Senate unanimously approves McCune’s pot-shop protection bill

Measure to address ‘crash-and-grab’ robberies at cannabis retailers moves to the House

Today the Senate voted 49-0 to approve state Sen. Jim McCune’s bill to increase the penalty for those who use a vehicle to rob a cannabis retailer. The measure’s passage in the Senate comes at a time when the state’s 1,000-plus cannabis shops are seeing a growing epidemic of costly and even deadly crimes.

According to McCune, the increase in violent and deadly crime is one of the more blatant signs of the escalating lawlessness in Washington.

“These cannabis shops are in all of our neighborhoods, and have really become a magnet for an unprecedented level of criminal activities,” said McCune, R-Graham, who serves on the Senate’s Law and Justice Committee.

“This bill goes straight at one of the trending criminal activities – ‘crash and grab’ robberies, where perpetrators use stolen vehicles to smash into storefronts, take what they can, and then quickly flee in another stolen car.”

Senate Bill 6133, McCune’s measure to address the growing public-safety concern, would increase penalties for those who use a car to cause damage or gain entry to a cannabis retailer to commit a crime. Should McCune’s bill become law and someone uses a car to do a smash-and-grab at a cannabis store, prosecutors could charge the suspect with either first-degree or second-degree robbery – a class A or class B felony, respectively – then also prove the new “special allegation” to seek an additional year of custody.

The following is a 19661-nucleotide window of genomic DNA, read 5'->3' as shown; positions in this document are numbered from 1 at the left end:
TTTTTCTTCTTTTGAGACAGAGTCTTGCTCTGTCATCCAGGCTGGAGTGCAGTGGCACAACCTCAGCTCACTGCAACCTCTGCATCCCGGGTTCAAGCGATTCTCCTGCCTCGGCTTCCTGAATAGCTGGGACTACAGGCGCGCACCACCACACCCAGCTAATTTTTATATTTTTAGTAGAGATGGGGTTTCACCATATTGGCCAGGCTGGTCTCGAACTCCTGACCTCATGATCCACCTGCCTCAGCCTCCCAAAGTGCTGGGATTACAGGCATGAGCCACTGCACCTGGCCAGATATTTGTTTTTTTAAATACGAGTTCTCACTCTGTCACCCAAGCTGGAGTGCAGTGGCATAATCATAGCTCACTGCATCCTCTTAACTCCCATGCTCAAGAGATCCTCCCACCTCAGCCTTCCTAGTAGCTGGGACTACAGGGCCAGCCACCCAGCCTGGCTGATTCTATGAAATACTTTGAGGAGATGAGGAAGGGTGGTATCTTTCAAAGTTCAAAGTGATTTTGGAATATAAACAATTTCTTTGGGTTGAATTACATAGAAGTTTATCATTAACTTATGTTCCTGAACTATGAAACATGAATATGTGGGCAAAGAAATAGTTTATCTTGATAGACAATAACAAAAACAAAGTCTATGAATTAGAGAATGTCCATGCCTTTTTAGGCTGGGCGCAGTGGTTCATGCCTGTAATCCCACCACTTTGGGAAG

The measure would also assist the state Liquor and Cannabis Board in maintaining statistics on pot-shop break-ins by requiring cannabis retailers to report robberies to the board within 10 days, and tasking the Washington State Patrol with regularly consulting with the LCB’s chief enforcement officer.

“As we heard from those in the industry who testified on my bill, these types of robberies are happening on a weekly basis in Washington,” said McCune. “Some of the retailers have been hit five, seven, even eight times, to the point where it is almost becoming routine. Some no longer even bother to report the crimes.

“Reporting and tracking these events are essential to understanding just how big of a problem this is and reducing the effects of these crimes on cannabis businesses and the communities where they are found.”

He added, “Whether people like it or not, cannabis stores have been legal in Washington for nearly a decade, and the state is bringing in nearly half a billion dollars a year in tax revenue from this product. If the state is going to profit from having a legal cannabis industry, it should also do everything possible to protect workers, customers and the community from criminal activity at cannabis retailers.”

SB 6133 now heads to the House of Representatives for its consideration.